Fall 2015 Newsletter

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Market Volatility and Investor Behavior

The significant downside volatility in world stock markets during the third quarter of this year reminds us of one simple fact:

No one knows what the market is going to do next.

Investors need to prepare ahead of time, in both their portfolios and their mindsets, for likely market behavior. Preparation necessitates the identification of the type of investments available, the risk and reward characteristics of those investments, and the risk preferences of the investor.

The best preparation involves having an objective investment plan and sticking with that plan. This way, decisions are called for by the plan and not in response to strong emotional reactions to outside events. Of course, creating and implementing a plan calls for a level of expertise beyond the reach of most retirement investors, which is precisely why the preparation and yearly update of an Investment Policy Statement (IPS) by a qualified adviser is so critical.

Keep in mind, retirement accounts have a longer horizon and, therefore, warrant a different perspective than a brokerage account, for example. Short-term performance in a retirement account is much less important than long term, and, therefore, long term investing principles are to be used. Strategic asset allocations need to be established. Portfolio diversification is critical. Shorter term techniques such as large market timing bets must be minimized in retirement investing.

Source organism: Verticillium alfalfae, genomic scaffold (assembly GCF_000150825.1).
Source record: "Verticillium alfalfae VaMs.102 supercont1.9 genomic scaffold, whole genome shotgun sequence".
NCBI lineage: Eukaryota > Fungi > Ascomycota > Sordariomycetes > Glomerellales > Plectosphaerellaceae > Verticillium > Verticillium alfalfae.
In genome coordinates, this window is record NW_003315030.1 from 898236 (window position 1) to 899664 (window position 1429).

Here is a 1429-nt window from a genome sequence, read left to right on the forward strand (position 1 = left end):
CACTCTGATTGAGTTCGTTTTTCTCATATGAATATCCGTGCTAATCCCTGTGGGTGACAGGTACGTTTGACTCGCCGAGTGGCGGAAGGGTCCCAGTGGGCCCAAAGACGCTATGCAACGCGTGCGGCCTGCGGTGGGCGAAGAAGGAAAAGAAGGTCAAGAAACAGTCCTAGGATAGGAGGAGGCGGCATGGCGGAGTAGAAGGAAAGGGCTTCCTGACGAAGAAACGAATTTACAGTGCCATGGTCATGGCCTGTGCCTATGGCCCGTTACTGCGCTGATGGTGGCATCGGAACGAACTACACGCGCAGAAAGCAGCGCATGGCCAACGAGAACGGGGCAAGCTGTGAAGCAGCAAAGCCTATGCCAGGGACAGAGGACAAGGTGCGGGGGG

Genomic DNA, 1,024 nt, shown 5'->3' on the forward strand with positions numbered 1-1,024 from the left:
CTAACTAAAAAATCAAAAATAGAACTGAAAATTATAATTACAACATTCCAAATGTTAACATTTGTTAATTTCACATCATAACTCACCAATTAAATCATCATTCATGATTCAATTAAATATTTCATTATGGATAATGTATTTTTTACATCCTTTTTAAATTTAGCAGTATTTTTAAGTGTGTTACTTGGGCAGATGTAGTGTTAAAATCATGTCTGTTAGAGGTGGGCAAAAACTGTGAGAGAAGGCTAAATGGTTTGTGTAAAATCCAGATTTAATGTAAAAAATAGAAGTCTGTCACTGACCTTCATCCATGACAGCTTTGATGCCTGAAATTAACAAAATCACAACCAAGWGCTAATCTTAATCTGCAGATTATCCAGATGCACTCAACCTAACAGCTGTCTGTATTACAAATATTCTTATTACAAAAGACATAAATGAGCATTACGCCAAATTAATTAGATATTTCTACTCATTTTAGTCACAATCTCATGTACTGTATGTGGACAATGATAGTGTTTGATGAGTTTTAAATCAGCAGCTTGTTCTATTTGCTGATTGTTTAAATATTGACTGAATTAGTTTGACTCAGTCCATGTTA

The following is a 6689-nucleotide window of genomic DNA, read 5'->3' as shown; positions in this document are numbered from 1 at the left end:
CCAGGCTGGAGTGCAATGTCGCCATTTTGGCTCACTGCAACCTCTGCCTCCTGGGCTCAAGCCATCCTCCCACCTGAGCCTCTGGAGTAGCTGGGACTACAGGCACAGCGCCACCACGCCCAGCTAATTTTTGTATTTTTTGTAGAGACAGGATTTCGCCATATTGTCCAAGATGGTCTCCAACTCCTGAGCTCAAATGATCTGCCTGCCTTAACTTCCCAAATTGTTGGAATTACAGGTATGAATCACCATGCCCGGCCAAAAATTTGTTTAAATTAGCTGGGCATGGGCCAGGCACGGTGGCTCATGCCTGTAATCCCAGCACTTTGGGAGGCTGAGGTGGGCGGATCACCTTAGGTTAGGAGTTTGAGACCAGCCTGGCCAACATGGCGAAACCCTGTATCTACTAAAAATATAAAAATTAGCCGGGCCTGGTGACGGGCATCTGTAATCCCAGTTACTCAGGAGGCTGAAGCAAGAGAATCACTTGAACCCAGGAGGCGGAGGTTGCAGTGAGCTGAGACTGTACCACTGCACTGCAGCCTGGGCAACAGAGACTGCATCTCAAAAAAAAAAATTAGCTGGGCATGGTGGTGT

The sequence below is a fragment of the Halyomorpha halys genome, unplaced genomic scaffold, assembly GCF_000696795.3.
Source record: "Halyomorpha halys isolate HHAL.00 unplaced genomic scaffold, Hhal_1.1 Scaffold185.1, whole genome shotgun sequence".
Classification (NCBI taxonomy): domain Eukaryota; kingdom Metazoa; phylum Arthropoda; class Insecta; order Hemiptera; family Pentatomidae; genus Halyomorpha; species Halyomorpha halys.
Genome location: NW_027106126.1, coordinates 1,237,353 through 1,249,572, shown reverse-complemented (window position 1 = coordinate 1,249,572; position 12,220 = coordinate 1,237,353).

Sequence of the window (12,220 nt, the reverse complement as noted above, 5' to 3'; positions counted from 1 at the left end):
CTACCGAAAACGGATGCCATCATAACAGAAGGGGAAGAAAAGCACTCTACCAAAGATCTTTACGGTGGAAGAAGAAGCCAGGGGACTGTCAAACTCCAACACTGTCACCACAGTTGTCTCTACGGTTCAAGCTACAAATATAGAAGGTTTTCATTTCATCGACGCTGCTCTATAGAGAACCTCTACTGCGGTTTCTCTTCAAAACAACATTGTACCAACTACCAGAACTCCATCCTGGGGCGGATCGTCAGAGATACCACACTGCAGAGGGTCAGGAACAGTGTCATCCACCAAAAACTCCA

We thought we would share some of the behavioral biases that impact investment portfolios and often lead to poor choices1:

Loss Aversion

Loss aversion occurs because human beings place a higher value on avoiding a potential loss than winning a potential gain. Empirical estimates find that losses are felt between two and two-and-a-half times as strongly as gains. Unfortunately, the loss is not felt until it has occurred, and selling the investment at this time can have severe negative consequences on long-term portfolio performance, especially if this behavior is repeated over the lifetime of the portfolio.

Recency Bias

Humans tend to extrapolate recent events into the future indefinitely. We see this often in communications with investors who want to own more of Asset A and less of Asset B because the returns of Asset A have been better over the last three months, or year, etc. This is not a bias unique to the individual investor; market strategists often recommend the most aggressive of allocations near a market peak and the most conservative strategies near market bottoms.


We all tend to run in herds. The tendency to follow the investment decisions and strategies of others is even more prevalent in the institutional marketplace than with individual investors. If “everyone” is selling bond funds because “everyone” knows that interest rates have to rise, it seems to make sense to sell your bond funds too. A similar behavior is referred to as the “Prudence Trap”, it is the desire to not stray too far away from what the rest of the world thinks or does.

These are just three of the many behavioral biases that can lead to investment decisions that can lower long-term portfolio growth. The point is to be skeptical and cautious when you begin to feel an emotional reaction to your portfolio performance or allocation. Investment decisions should be made in the bright light of objective reason and fact, without the least allowance given to emotion. Emotion, even in the most capable investor, can be corrosive to a retirement portfolio and jeopardize a lifetime of disciplined saving.